Saturday, February 16, 2008

Day 9: Rest day

Another beautiful day. We decided to take it easy, since the next day was the Elephant Nature Park. After a leisurely breakfast, we did some shopping along the main road. L bought some jewelry, which is big here, particularly silver

We had lunch at a really good Middle Eastern place called Jerusalem Falafel. It was a nice change of pace from Thai food, which is excellent, of course, but we felt like a break from it. I had the special, which was an excellent eggplant moussaka while L had an excellent chicken dish. The hummus and pita was really good as well. The pita was a lot thicker and breadier than we are used to, but it was really fresh and delicious. It was obviously homemade.

Didn't really do much else that day. Shopped a little more. I had another Cuban on the porch, and we had dinner at The Good View, one of the restaurants near the hotel. It was really good and did, indeed, have a good view.

Some random pics.

A cool Wat we visited in Chiang Mai. Probably more pics of this one to come.

Another river shot.
People living along the river in CM.Broken signpost.
Crumbling stupa.

I didn't know this until I started doing research for the trip, but Red Bull actually started in Bangkok. Here's what it looks like there. Tastes exactly the same, except it's not carbonated. Oh yeah, and a bottle is like 13 baht, or about a 40 cents. Of course, this bottle is clearly labeled 10 baht on the bottom right. Baht is the one word I learned how to recognize. Must be the 7-11 markup.Silly, I know, but one of the things I enjoy while traveling is trying local potato chip flavors. Here is nori seaweed. Not bad, but not my favorite. Also, I am pretty sure the first two are Lay's brand.

The most interesting were these-hot chili squid. They were...interesting. Not great, but better than I thought they might be.These are crab curry flavored, and I actually really liked these. This was by far the best flavor I tried while I was there.
Tomorrow: Elephant Nature Park, a highlight of the trip.

Friday, February 15, 2008

Day 8: Chiang Mai flower festival parade

We awoke to a beautiful day. Since it was the day for the famous Chiang Mai Flower Festival, we got a move on and got going pretty early. We walked down to Tha Phae Road, which leads into the main eastern gate into the old city, which I posted a picture of on yesterday's post.

This parade was so cool. It was already going on when we got there, but we still saw over two hours of it. It was so much like a parade in the US, and let so unlike one here as well. It was like ones here in that there were marching bands, all playing western songs I recognized, and there were flower floats, local groups. etc. However, it was also unlike one here in that there were no barricades, and we were right up on the parade. When something large, like a float, was coming through, guys with whistles would urge people back. Also, there were, of course, a lot of things you don't get in parades in the US, like all the people in traditional costumes and the guys carrying huge drums (one of my favorites).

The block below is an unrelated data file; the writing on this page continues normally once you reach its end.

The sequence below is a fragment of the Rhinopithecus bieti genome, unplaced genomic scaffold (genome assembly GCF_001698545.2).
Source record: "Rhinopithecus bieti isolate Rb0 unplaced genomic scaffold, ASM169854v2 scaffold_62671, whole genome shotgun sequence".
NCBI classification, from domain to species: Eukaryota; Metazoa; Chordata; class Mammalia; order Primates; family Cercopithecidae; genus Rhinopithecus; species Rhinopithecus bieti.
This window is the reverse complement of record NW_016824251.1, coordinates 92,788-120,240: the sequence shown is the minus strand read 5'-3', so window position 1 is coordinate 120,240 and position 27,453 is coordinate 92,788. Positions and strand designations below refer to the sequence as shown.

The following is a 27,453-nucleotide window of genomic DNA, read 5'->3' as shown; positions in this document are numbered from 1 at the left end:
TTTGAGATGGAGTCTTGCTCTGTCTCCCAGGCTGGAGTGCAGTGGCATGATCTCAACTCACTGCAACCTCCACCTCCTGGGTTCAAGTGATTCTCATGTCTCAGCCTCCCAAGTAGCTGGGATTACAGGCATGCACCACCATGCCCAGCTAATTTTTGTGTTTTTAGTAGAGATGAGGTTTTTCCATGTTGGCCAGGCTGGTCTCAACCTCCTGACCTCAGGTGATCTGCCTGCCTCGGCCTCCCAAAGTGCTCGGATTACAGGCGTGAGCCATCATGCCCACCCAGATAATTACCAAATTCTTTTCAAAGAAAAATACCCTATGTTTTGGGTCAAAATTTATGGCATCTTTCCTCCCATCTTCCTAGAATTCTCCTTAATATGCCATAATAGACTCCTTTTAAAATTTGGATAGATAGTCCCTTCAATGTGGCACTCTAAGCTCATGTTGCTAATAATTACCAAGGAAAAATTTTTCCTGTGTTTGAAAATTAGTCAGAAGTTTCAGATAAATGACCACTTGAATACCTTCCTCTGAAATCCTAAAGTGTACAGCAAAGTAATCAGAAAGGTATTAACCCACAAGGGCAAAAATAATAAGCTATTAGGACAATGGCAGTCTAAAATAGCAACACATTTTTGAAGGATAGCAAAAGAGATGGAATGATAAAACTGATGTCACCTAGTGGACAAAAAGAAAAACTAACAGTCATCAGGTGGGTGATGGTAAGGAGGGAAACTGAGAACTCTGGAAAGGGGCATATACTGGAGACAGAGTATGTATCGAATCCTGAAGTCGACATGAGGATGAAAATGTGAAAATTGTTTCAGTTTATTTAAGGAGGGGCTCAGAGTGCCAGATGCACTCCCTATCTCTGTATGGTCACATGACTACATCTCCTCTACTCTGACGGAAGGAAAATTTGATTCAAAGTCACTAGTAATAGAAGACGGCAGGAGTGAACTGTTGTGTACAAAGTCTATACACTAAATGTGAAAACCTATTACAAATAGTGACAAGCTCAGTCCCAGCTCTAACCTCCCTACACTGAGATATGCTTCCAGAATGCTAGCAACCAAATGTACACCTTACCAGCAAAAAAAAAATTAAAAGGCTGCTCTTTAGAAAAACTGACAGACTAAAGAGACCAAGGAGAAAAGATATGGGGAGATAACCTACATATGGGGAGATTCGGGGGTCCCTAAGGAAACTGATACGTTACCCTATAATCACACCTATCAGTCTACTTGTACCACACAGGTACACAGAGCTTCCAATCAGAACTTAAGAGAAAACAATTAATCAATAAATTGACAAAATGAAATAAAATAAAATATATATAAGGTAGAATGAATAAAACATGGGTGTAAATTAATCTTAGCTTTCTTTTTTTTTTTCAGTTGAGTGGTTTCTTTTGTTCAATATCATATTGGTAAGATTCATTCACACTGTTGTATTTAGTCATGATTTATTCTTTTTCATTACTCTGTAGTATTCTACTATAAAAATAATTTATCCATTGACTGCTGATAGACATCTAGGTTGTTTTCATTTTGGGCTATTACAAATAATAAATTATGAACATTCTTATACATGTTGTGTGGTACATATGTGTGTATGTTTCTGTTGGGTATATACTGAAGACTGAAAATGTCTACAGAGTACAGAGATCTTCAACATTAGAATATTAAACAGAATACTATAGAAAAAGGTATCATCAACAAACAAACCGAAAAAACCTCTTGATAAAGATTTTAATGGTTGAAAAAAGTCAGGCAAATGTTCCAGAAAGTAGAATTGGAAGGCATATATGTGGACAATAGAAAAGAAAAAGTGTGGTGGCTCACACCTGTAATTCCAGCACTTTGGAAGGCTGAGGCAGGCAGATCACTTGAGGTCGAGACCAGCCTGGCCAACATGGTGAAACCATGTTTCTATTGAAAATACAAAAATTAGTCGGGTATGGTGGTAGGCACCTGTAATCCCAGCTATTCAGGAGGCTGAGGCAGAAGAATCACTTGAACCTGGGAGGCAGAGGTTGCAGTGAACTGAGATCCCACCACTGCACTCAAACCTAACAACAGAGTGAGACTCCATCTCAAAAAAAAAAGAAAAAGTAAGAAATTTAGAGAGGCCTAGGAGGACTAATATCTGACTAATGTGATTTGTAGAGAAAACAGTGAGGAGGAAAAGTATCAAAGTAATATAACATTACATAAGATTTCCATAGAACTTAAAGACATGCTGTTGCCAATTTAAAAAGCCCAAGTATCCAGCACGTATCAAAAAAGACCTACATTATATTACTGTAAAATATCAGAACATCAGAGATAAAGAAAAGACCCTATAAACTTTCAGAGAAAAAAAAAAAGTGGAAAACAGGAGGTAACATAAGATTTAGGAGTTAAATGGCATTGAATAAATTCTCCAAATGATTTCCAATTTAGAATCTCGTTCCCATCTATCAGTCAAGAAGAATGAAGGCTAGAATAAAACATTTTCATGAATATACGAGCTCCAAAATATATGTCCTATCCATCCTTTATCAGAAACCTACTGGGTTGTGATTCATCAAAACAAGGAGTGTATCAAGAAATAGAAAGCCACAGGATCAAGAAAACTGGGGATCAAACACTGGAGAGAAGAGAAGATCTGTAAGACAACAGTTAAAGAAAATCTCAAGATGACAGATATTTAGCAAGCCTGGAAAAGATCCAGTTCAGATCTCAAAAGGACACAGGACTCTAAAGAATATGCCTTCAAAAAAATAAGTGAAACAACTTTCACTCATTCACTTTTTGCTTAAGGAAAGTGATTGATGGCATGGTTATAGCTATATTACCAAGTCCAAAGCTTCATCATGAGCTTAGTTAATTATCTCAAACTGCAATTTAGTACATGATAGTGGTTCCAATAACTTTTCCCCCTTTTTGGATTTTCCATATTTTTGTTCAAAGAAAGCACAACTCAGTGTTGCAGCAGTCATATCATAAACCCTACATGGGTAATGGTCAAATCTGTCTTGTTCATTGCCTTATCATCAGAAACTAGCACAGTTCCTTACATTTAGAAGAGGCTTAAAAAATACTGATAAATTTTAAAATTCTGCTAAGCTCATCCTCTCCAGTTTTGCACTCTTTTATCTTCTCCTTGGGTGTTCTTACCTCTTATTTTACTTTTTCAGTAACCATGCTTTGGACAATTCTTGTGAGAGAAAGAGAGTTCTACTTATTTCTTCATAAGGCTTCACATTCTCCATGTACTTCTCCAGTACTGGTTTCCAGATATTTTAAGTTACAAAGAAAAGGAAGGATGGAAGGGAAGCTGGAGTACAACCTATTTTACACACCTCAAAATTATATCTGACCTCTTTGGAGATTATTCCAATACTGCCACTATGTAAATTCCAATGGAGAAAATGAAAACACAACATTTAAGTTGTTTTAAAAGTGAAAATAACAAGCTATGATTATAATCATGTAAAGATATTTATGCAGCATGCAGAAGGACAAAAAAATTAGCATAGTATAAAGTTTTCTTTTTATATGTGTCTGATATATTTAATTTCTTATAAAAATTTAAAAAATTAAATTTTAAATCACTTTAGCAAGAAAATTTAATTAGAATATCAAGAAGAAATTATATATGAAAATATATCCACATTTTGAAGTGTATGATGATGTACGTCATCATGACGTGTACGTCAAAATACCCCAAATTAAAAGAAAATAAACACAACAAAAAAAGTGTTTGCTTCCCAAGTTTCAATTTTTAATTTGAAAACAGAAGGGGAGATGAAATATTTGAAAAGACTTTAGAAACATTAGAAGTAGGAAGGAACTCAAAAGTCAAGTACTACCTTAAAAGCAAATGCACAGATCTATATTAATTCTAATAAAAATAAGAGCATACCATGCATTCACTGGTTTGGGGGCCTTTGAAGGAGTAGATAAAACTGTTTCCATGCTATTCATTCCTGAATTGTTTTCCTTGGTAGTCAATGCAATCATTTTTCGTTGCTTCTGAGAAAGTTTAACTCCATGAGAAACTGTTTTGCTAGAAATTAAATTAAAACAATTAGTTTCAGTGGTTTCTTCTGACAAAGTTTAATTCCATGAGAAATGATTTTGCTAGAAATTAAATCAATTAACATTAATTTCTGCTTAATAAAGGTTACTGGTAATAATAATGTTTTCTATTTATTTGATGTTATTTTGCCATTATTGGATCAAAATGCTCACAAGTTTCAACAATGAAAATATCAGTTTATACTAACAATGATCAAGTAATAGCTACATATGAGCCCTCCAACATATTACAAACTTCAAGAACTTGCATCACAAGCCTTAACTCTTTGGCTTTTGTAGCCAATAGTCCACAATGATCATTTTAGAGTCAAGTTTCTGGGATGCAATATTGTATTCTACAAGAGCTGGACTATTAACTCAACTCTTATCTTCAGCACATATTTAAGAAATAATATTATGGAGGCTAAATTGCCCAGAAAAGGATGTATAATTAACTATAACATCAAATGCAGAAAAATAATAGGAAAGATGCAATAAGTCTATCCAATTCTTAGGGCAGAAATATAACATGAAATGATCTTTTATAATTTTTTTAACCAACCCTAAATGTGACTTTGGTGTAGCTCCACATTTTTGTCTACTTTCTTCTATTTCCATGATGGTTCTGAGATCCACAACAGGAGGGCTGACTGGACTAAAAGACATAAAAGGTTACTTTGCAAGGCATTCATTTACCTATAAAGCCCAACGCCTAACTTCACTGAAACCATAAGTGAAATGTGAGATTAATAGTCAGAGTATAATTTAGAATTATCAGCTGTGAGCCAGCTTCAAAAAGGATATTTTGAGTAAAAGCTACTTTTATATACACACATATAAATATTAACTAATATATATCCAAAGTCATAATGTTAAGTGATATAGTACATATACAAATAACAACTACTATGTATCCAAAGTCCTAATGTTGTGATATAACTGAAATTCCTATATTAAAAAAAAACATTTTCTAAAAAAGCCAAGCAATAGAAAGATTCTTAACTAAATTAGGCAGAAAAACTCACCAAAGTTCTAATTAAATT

Here are some random pictures of the parade.

Not sure who these guys are, but we were walking behind a trio of them on the way down to the parade.

I think this little boy thought the parade was about the most amazing thing he had ever seen. I tend to agree.
I think I mentioned that the King's sister had recently died. She was featured on several floats (not to the mention many, many pictures of her everywhere).

Some of these pictures really give you a sense of how close we were to the action.

This band was so great.
Here's a video of them. See if you can figure out what song they are playing. I think you can.

Another cool thing. Since there were no barricades, five minutes after the parade was over it was a major street again, carrying a ton of traffic.

After the parade was over, we had an OK lunch at a place called The Corner. It was good, but nothing great. One cool thing happened, though. I went to use the restroom, and to get to it you went right through the kitchen, right past the guy at the wok. Everything was right there. It was pretty cool, for some reason. I was excusing myself to squeeze past the guy who had just cooked my lunch.

After the parade is over, they take all of the floats down to a large park that is in the southwest corner of the old city. They stay there all weekend so that everyone can go see them. There are also flower displays, and, of course, food vendors. Actually, that's not different. Food vendors are everywhere in Thailand. Seriously. Everywhere.

Here is a picture going into the street where the floats are. Note the city wall on the left.

I think pretty much the whole city was there. Many people were having picnics at this nice park. This picture doesn't look really crowded, I know, but trust me, there were people everywhere.
After walking around the park for a while, we decided to head back. We were actually a long way from the hotel, so we decided to take a tuk-tuk. This was actually the first one we had taken. The ride cost us 50 baht, and I gave the guy 60, or about $2. We asked the guy to take us to The Chedi, which is a really nice hotel over on the river that sells cigars. Man, I would like to stay at this place. Swankerrific.